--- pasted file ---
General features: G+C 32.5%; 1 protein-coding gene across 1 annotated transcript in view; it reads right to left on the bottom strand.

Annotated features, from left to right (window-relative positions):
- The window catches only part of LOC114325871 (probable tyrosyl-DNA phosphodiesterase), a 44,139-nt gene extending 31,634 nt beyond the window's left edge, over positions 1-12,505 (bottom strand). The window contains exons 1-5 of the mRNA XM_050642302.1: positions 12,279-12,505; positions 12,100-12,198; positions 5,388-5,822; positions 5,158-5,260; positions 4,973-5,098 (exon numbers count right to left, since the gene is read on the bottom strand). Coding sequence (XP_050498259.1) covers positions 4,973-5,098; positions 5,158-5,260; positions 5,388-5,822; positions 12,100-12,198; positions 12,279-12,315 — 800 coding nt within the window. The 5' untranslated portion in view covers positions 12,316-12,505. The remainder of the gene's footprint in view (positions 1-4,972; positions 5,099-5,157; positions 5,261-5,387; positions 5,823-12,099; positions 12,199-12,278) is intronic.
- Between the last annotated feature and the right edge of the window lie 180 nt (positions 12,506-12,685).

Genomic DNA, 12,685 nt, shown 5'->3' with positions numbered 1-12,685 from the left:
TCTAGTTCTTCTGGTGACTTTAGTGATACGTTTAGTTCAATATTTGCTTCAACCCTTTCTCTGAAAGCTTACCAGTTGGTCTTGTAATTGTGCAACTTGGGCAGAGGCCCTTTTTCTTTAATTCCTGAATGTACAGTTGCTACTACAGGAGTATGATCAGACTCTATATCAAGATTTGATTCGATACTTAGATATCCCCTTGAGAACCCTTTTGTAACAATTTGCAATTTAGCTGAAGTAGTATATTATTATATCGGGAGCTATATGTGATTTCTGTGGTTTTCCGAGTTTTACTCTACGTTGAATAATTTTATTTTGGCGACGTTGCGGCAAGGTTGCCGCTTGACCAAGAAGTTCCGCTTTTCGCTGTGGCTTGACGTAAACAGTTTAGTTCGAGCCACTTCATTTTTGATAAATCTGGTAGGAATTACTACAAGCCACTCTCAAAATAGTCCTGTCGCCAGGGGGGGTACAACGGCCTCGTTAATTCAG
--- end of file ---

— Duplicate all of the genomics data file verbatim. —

General features: G+C 32.5%; 1 protein-coding gene across 1 annotated transcript in view; it reads right to left on the bottom strand.

Annotated features, from left to right (window-relative positions):
- The window catches only part of LOC114325871 (probable tyrosyl-DNA phosphodiesterase), a 44,139-nt gene extending 31,634 nt beyond the window's left edge, over positions 1-12,505 (bottom strand). The window contains exons 1-5 of the mRNA XM_050642302.1: positions 12,279-12,505; positions 12,100-12,198; positions 5,388-5,822; positions 5,158-5,260; positions 4,973-5,098 (exon numbers count right to left, since the gene is read on the bottom strand). Coding sequence (XP_050498259.1) covers positions 4,973-5,098; positions 5,158-5,260; positions 5,388-5,822; positions 12,100-12,198; positions 12,279-12,315 — 800 coding nt within the window. The 5' untranslated portion in view covers positions 12,316-12,505. The remainder of the gene's footprint in view (positions 1-4,972; positions 5,099-5,157; positions 5,261-5,387; positions 5,823-12,099; positions 12,199-12,278) is intronic.
- Between the last annotated feature and the right edge of the window lie 180 nt (positions 12,506-12,685).

Genomic DNA, 12,685 nt, shown 5'->3' with positions numbered 1-12,685 from the left:
TCTAGTTCTTCTGGTGACTTTAGTGATACGTTTAGTTCAATATTTGCTTCAACCCTTTCTCTGAAAGCTTACCAGTTGGTCTTGTAATTGTGCAACTTGGGCAGAGGCCCTTTTTCTTTAATTCCTGAATGTACAGTTGCTACTACAGGAGTATGATCAGACTCTATATCAAGATTTGATTCGATACTTAGATATCCCCTTGAGAACCCTTTTGTAACAATTTGCAATTTAGCTGAAGTAGTATATTATTATATCGGGAGCTATATGTGATTTCTGTGGTTTTCCGAGTTTTACTCTACGTTGAATAATTTTATTTTGGCGACGTTGCGGCAAGGTTGCCGCTTGACCAAGAAGTTCCGCTTTTCGCTGTGGCTTGACGTAAACAGTTTAGTTCGAGCCACTTCATTTTTGATAAATCTGGTAGGAATTACTACAAGCCACTCTCAAAATAGTCCTGTCGCCAGGGGGGGTACAACGGCCTCGTTAATTCAG